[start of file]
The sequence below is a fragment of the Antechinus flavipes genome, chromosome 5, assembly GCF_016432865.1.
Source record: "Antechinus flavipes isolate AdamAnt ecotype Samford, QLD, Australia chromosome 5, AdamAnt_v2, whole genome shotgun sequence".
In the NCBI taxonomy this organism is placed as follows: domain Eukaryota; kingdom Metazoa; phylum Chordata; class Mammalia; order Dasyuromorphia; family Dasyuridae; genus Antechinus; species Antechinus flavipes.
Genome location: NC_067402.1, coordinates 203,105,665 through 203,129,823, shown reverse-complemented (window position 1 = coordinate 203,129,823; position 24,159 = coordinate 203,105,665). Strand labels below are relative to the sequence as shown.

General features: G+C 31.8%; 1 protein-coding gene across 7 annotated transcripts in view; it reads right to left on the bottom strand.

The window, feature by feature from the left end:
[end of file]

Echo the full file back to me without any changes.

The sequence below is a fragment of the Antechinus flavipes genome, chromosome 5, assembly GCF_016432865.1.
Source record: "Antechinus flavipes isolate AdamAnt ecotype Samford, QLD, Australia chromosome 5, AdamAnt_v2, whole genome shotgun sequence".
In the NCBI taxonomy this organism is placed as follows: domain Eukaryota; kingdom Metazoa; phylum Chordata; class Mammalia; order Dasyuromorphia; family Dasyuridae; genus Antechinus; species Antechinus flavipes.
Genome location: NC_067402.1, coordinates 203,105,665 through 203,129,823, shown reverse-complemented (window position 1 = coordinate 203,129,823; position 24,159 = coordinate 203,105,665). Strand labels below are relative to the sequence as shown.

General features: G+C 31.8%; 1 protein-coding gene across 7 annotated transcripts in view; it reads right to left on the bottom strand.

The window, feature by feature from the left end: